IE 11 is not supported. For an optimal experience visit our site on another browser.

Blast at Russian mine kills at least 39

An explosion rocked a Russian coal mine on Saturday, sealing a shaft with rubble and killing at least 39 workers. Rescuers were trying to free about 10 others missing underground.
/ Source: The Associated Press

An explosion rocked a Russian coal mine on Saturday, sealing a shaft with rubble and killing at least 39 workers. Rescuers were trying to free about 10 others missing underground.

Eight miners were rescued from the Taizhina mine after the apparent explosion of methane gas, said Valery Korchagin, an emergency department spokesman in the Kemerovo region.

Four of the rescued miners were injured, and two of them were hospitalized with burns, he said. Earlier, he had said five other men had emerged from the mine on their own, but he later retracted that statement.

Rescuers found the 29th body on Sunday, close to 24 hours after the blast, and 10 more bodies about six hours later, Korchagin said. About 10 miners remained missing. The bodies were very badly disfigured, making identification very difficult, Korchagin said.

As the missing miners’ anxious relatives gathered in the mine’s administration building to await news, rescuers using shovels and crowbars tried to dig through from the adjacent Osinnikovskaya mine.

Kemerovo governor Aman Tuleyev, who was overseeing the rescue operation, said on Russian television that the shortest path to the blast site was blocked by what appeared to be impassable rubble. The ITAR-Tass news agency said the rescuers were trying to use a roundabout route that stretched three miles.

Searching for signs of life
Korchagin said the rescuers were not using drills or blasting equipment, but confining themselves to working by hand to move the earth gently out of the way. Working all day Saturday and into the night, they stopped their work occasionally for a minute of silence to allow them to hear any signs of life, ITAR-Tass reported.

The blast occurred at a depth of 1,840 feet, and was believed to have been caused by a methane buildup, a duty officer at the Kemerovo regional emergency department said. The shaft was filled with carbon dioxide, the Interfax news agency reported.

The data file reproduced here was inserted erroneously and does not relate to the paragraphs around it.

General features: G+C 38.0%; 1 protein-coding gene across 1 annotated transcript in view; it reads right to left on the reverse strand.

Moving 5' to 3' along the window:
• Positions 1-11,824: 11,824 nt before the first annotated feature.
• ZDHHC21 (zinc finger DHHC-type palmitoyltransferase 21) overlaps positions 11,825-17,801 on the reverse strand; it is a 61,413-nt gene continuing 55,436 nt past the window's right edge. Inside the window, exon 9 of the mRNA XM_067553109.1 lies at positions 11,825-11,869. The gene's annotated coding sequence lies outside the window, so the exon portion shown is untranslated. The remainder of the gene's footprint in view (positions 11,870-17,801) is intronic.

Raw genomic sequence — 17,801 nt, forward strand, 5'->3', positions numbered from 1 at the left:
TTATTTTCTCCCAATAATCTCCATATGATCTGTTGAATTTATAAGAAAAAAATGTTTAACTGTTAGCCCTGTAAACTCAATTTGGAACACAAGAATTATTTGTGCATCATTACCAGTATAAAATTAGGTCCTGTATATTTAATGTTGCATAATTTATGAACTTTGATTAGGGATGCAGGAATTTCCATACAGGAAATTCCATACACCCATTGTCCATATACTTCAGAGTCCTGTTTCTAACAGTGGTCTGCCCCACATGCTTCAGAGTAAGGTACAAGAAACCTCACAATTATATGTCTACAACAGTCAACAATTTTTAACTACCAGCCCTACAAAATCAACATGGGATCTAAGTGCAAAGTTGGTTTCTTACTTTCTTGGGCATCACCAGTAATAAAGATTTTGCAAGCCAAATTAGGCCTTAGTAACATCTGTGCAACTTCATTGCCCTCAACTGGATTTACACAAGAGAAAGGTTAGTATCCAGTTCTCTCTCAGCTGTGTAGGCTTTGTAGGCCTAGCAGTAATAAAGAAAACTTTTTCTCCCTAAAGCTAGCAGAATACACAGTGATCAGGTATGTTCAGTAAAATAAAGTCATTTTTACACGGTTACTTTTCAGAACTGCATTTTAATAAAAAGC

Russian Prime Minister Mikhail Fradkov ordered the government to form a commission to investigate the blast and sent Industry and Energy Minister Viktor Khristenko to the accident site, the Interfax news agency reported.

Accidents are common in the Russian coal industry, and miners stage frequent protests over wage delays and declining safety standards. Local prosecutors opened a criminal investigation into negligence of safety standards at the Taizhina mine, state television reported.

In September 2002, one miner at Taizhina was killed and two were seriously injured when the roof of a ventilation shaft collapsed during reconstruction work, showering them with rocks.

According to ITAR-Tass, more than 600 miners work at the mine in the city of Osinniki in western Siberia. It is a new mine, opened in 1998, but it was built on the foundation of a closed mine, and the equipment shown on Russian television stations appeared to be run-down.

An explosion killed five miners at a Kemerovo region in January. Another methane blast — possibly sparked by a short circuit — caused a ceiling collapse that killed 12 workers at another mine in the region last June.

In October, icy water flooded a mine in southern Russia, killing two men. Rescuers freed 69 others.

Saturday’s accident came a day before Easter, the most important holiday for Russia’s predominant Orthodox Christian faith and a time when millions of families gather for celebrations.

Coal mining remains one of the most dangerous jobs in poor countries. On Saturday, an explosion at a mine in the northeastern Chinese city of Jixi trapped five miners underground. More than 150 workers have been killed in the city’s mines in the last year.

Last year, more than 6,700 deaths were reported in explosions, cave-ins and other disasters in Chinese mines.